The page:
It’s time to stop digging and fight for European unity
2017-04-01 17:36:41 -

Michael McGowan

British Prime Minister Theresa May was pointedly absent when leaders of 27 EU member states met in Italy’s capital recently to mark the 60th anniversary of the signing of the Treaty of Rome by the six founder nations of the European Economic Community, now the European Union.

Sixty years of European peace, security, and prosperity we’ve experienced since are being celebrated at the same time as the United Kingdom prepares to end its 44-year membership of the European Union. That is not only ironic, it is a disaster and an act of historic folly, shame and irresponsibility. Indeed, it is almost unbelievable that as the EU celebrates six decades closer co-operation, the UK is spreading division and posing a real threat to global peace and prosperity.

The holding of the Brexit referendum itself was the result of divisions within the Conservative Party and fear of the populist Ukip, with its anti-EU and anti-immigrant views. It was fuelled by the fact that David Cameron was elected leader of the Conservatives on an anti-EU platform. His successor, Theresa May, does not appear to possess any views that can be easily identified.

Meanwhile, it has become increasingly clear that what was presented to the electorate last June is not the same as is now on offer, including the promise that a vote to leave the EU would result in a £350m weekly payback to the NHS. As the UK’s former Defence Minister Denis Healey once famously said: “When in a hole, it’s time to stop digging.”

The EU faces its own challenges which have to be addressed, including its failure to relate properly to its own EU citizens, to adopt a united response to the refugee crisis, and to provide global political leadership.

But it is a great peace initiative, and the establishment of a directly elected international parliament of 28 countries is an amazing political achievement.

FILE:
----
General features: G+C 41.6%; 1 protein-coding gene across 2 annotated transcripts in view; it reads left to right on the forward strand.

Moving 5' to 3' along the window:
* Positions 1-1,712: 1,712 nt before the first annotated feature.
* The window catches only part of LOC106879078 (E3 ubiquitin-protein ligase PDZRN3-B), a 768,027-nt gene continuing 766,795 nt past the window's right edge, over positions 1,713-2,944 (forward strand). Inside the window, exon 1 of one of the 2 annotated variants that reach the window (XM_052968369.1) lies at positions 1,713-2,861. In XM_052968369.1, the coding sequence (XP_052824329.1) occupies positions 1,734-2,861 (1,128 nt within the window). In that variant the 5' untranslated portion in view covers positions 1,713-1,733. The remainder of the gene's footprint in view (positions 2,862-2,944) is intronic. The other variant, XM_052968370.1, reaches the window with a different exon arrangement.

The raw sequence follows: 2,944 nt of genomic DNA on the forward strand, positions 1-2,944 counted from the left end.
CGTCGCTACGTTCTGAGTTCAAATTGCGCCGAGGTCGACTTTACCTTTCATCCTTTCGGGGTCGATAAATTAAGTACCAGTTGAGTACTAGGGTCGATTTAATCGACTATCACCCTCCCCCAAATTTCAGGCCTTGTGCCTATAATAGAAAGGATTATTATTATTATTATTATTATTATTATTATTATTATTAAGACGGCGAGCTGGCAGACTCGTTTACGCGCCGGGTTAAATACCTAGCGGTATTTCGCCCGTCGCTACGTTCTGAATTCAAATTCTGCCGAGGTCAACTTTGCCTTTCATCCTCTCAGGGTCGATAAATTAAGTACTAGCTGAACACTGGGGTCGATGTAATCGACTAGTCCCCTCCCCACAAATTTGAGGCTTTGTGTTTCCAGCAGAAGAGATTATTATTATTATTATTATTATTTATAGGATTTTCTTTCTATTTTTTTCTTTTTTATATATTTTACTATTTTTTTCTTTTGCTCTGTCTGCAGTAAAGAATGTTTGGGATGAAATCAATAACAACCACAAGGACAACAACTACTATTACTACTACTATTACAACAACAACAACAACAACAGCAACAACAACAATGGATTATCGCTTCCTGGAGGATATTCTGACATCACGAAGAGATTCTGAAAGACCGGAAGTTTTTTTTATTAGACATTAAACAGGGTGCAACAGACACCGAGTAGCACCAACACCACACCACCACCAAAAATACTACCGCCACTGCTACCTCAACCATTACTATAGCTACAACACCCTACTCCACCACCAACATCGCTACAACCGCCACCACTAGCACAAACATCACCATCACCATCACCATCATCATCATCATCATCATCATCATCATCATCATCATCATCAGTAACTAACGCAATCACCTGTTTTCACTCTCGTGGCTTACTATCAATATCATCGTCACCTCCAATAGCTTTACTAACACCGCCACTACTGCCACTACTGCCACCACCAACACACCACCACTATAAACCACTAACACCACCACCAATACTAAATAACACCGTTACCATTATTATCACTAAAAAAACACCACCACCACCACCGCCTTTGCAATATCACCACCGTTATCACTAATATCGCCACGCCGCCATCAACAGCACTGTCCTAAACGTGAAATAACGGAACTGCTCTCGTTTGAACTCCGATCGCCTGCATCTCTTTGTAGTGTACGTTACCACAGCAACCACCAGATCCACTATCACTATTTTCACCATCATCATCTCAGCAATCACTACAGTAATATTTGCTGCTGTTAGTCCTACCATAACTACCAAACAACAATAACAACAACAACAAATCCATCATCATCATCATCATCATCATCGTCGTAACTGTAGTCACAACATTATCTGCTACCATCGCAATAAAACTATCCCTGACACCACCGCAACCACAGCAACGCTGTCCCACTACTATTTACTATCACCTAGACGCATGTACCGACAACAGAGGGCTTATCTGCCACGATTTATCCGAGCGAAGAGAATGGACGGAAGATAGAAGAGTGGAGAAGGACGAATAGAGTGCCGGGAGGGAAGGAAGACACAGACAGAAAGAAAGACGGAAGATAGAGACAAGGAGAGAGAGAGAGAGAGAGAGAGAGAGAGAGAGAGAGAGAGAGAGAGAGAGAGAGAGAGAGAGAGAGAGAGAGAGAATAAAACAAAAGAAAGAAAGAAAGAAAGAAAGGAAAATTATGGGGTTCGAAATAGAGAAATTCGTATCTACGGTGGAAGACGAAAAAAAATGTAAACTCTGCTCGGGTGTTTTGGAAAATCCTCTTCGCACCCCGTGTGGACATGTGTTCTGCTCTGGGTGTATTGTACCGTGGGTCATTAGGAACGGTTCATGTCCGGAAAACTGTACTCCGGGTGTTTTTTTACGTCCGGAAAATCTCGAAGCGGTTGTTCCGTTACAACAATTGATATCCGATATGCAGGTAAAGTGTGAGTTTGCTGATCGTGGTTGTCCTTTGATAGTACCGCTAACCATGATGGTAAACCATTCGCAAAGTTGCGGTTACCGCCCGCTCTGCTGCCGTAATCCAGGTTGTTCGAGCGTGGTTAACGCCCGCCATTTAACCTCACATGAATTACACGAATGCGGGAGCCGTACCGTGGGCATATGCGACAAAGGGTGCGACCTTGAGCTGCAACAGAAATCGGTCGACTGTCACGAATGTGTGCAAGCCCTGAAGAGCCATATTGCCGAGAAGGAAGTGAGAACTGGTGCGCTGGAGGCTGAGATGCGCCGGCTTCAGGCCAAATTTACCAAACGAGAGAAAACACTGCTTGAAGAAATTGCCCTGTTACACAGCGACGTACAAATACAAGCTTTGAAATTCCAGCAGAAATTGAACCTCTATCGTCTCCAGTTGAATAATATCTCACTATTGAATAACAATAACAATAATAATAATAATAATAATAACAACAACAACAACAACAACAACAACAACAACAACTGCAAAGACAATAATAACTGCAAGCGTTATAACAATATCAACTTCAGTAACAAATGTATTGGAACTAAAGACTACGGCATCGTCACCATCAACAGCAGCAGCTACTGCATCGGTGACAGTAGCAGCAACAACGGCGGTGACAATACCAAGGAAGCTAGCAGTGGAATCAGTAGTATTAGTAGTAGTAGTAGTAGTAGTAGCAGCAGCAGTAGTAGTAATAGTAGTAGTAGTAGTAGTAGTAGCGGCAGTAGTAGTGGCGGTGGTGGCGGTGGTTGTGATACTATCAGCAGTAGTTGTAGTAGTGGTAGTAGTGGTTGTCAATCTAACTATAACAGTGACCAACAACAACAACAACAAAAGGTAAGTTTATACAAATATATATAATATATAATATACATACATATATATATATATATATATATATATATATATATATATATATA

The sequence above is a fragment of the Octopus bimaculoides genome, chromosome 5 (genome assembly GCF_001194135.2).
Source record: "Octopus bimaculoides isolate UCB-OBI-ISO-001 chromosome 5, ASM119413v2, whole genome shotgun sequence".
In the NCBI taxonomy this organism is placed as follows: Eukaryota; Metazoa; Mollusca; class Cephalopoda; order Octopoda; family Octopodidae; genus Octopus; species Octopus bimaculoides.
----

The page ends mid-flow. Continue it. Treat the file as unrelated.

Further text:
The Brexit vote has further added fuel to the growth of nationalist, far right and xenophobic parties in Europe, besides isolationist tendencies in the UK. The EU itself has failed to co-operate and show solidarity between member states on issues concerning immigration and refugees, the tragic consequences of which account for the Mediterranean becoming a mass graveyard.

The visionaries of Europe came together after the end of Second World War determined centuries of conflict, and as a result of their courage and foresight launched the greatest peace initiative in history. Successes of the European project have included the fall of the Berlin Wall and the end of the Cold War, acts of solidarity with the victims of apartheid in South Africa, and a return to democracy in Chile following the brutal Pinochet dictatorship.

Despite the historic achievement of the EU in maintaining peace across Europe, an effort recognised by the award of the Nobel Peace Prize, the EU has not succeeded in convincing so many of its citizens that the EU belongs to them. In the interest of Europe and the rest of the world, it really is time to stop digging.

Michael McGowan is a former MEP and president of the Development Committee of the European Parliament.
TAGS : british prime minister EU
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